Shortly after its original drop date was postponed because of the pandemic, dangling the new-look Air Jordans tantalisingly out of consumer reach, the Jordan brand was unexpectedly turbocharged via television. The Basketball docuseries The Last Dance, a potentially niche Netflix offering, found a vast fanbase among a global audience stuck at home and hungry to indulge in nostalgia for the simpler world of the 20th century, and rocketed Michael Jordan back to the pinnacle of sport.

 

A pioneer of peacocking in sportswear, Jordan turned stadiums into his personal catwalks in the 1980s and 90s with his Nike berets, earrings, supersized tailoring – and, of course, his shoes. Air Jordans became an extension of the star’s personal brand to a degree that few collaborations have matched. In the wake of the show’s success, Air Jordan mania exploded. Last month, a pair of Air Jordans once worn by the player on court, in the iconic red, black and white colourway, sold at a Sotheby’s auction for $560,000 (£455,000) – more than three and a half times their initial high estimate, and a new world record for a sneaker auction.


So is the hype warranted.......

 Dior and Jordan Brand unveiled their collaborative Air Jordan 1 at the Dior pre-fall 2020 show in Miami. Prior to the official debut, Travis Scott gave us a preview of Dior’s Air Jordan 1 via his Instagram Story

Coinciding with the 35th anniversary of the Air Jordan, the limited-edition Air Jordan 1 High OG underscores the timeless appeal of the sneaker and the style of Maison Dior. Designed using the same principles as a luxury bag, Kim Jones’ goal was to make “the most luxurious Air Jordan 1 ever.”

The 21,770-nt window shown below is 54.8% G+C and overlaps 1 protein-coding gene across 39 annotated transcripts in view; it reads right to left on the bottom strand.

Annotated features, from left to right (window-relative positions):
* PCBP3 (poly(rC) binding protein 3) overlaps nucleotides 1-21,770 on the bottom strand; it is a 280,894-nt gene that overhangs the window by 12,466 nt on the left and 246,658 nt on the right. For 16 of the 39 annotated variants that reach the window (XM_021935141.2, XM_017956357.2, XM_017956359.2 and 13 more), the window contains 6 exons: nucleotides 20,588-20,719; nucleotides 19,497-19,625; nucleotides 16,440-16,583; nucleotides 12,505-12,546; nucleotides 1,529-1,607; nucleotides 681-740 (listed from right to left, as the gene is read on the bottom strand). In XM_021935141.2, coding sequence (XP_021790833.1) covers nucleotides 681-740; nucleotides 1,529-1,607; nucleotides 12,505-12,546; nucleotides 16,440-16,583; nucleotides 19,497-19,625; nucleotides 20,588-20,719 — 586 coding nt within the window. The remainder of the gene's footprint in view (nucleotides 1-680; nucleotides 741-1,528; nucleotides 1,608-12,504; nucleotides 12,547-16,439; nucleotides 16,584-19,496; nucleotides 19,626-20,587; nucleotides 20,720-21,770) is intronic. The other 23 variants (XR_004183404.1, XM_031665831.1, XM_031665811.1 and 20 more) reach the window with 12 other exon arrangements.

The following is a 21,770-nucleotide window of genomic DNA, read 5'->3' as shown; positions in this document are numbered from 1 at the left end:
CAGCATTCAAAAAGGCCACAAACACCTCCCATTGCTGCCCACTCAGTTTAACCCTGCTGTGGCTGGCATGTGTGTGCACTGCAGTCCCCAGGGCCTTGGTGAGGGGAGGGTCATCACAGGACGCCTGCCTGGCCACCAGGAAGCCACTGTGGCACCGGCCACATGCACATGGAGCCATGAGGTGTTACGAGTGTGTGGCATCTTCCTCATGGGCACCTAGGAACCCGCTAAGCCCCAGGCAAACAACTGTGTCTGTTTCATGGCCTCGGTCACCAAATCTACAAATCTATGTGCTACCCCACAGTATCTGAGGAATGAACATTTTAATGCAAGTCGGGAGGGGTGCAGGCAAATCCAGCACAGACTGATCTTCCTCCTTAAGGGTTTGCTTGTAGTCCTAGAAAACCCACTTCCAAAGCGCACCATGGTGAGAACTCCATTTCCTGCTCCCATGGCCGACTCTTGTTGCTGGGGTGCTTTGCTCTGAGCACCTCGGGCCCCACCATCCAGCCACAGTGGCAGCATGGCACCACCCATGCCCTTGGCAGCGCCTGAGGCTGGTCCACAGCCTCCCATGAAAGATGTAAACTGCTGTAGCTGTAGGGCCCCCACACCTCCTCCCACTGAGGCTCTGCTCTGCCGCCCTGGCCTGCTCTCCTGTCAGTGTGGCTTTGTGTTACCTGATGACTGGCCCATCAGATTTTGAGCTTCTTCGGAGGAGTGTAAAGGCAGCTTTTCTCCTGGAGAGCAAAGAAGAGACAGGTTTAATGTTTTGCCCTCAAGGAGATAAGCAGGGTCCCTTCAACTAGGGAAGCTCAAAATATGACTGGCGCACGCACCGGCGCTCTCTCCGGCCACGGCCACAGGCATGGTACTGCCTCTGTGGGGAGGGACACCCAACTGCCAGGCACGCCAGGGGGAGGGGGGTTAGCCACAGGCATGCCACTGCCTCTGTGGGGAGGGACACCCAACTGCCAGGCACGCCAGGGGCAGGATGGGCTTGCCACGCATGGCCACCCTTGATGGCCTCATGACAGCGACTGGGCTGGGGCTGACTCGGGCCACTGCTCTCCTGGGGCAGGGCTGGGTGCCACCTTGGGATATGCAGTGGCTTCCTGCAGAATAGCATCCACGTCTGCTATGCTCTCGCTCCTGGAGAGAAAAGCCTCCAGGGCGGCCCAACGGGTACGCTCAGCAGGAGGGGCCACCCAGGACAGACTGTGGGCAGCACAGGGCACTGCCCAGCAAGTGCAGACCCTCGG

The special AJ1 is made entirely in Italy featuring a mixture of white and Dior Gray leather, with an Oblique monogrammed Swoosh (similar in style to the graphic featured on the fashion house’s popular B23 high-top sneaker) and hand-painted edges. “Air Dior” has also been applied to Jordan’s familiar Wings logo. Lastly, the 1s are finished with a translucent outsole below.

“Every collaboration we do starts from a genuine connection and desire to expand the dimensions of each brand through creativity and design innovation,” said Martin Lotti, Jordan Brand VP of Design. “Our partnership with Maison Dior will offer a new look into the style of basketball and blend high-end streetwear with luxury fashion. We will pay homage to both brands’ rich iconography and draw inspiration from our heritage.”

 Since the Air Jordan 1 was designed in 1985, Dior and Jordan Brand have only made 8,500 pairs of the collaborative high-top; there’s also 4,700 low-tops. Each pair is individually numbered on the ankle lining, seemingly confirming reports of 8,500 high-top pairs. 

But the main element is that this is the first coming together of street culture and luxury designer brands - it is an icon, rather than a statement. It is well made, but the hype is real. It's a statement that may change the face of the game.

 

That is why it is the most coveted sneaker of the decade, maybe even since Jordan himself started the movement.